do not set the decade box to zero!
A good working rule is to have only one person operate the decade box. Start with a nonzero
value on the decade box. Another good rule is to monitor the output voltage with the
oscilloscope, so that you can watch what is happening. Finally, many problems arise when the
ammeter is not correctly set for the type of measurement you are making:
ECE 3155 Experiment V – DC Power Supplies
The dc component of a zero-mean sinusoid will be approximately zero for all decade box
settings. If you want to measure the ac component, choose the ac measurement on the
The ac component of the rectified signal will be much smaller than the dc component.
When measuring the dc component of the current, it is important to set the ammeter to
the dc mode.
Finally, it should be pointed out that many students find this to be a long experiment. Adjust the
time that you set aside to perform it accordingly.
Components Required
power supply module (supplied by TA): See Figure 1 for connections to ac and DC.
resistance substitution box (at most of the lab benches)
adjustable ac source (large box at a limited number of benches)
7812 voltage regulator
0.1[µF] capacitor (2)
There is no Pre-Lab for this exercise. However, be sure to read the introduction carefully,
especially the warnings!
Be sure to use graph paper to construct all the plots indicated below. Make sure your plots are
neat and complete with axis labels and titles. Staple or otherwise connect your plots to this
handout when you turn it in.
1. Obtain a power supply module from the lab instructor. Connect its input to the adjustable ac
source, and adjust its voltage input to 110[VRMS]. Use extra care in this step, since these voltages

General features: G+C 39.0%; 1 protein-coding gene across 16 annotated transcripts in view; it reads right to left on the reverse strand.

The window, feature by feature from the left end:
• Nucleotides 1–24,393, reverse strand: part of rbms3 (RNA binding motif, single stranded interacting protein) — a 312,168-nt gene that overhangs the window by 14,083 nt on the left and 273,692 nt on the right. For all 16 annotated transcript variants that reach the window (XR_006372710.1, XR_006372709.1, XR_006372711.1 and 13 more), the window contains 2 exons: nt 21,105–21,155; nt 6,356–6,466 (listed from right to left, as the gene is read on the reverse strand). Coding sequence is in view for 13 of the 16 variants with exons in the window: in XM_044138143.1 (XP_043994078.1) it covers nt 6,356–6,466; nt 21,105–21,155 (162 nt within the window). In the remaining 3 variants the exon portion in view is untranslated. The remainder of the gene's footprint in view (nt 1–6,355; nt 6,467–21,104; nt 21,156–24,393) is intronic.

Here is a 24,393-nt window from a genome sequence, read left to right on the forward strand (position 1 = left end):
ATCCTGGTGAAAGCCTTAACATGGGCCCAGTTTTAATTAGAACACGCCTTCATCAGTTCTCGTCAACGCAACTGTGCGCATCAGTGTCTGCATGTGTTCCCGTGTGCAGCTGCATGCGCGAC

are high enough to be dangerous. You may feel free to assume that the meter on the adjustable ac
source is accurate, so that you do not need to measure it directly. This assumption will not affect
your results in this experiment. Measure the secondary voltage, and calculate the TR. Record
your results here.
For this step, make your measurement at the “ac” connections on the power supply module.
Also, you may find it necessary to set the oscilloscope coupling to DC to get the correct reading.
ECE 3155 Experiment V – DC Power Supplies
2. Use the capacitor switch (SW2) to remove the filter capacitor from the circuit (“out”). After
reading the warnings in the introduction, connect a power decade resistance box to the power
supply, along with a series ammeter to measure current. Adjust the resistance to about 500[Ω]
before you connect it. Observe the full wave rectified output from the unit, and sketch it. Attach
your plot to this report. Be careful to plot the magnitudes and time accurately.
3. Reconnect the filter capacitor using switch SW2 (“in”). Adjust RL so that iL = 0.5[A]. Observe
vOUT(t) and sketch it on the same plot you constructed in step 2.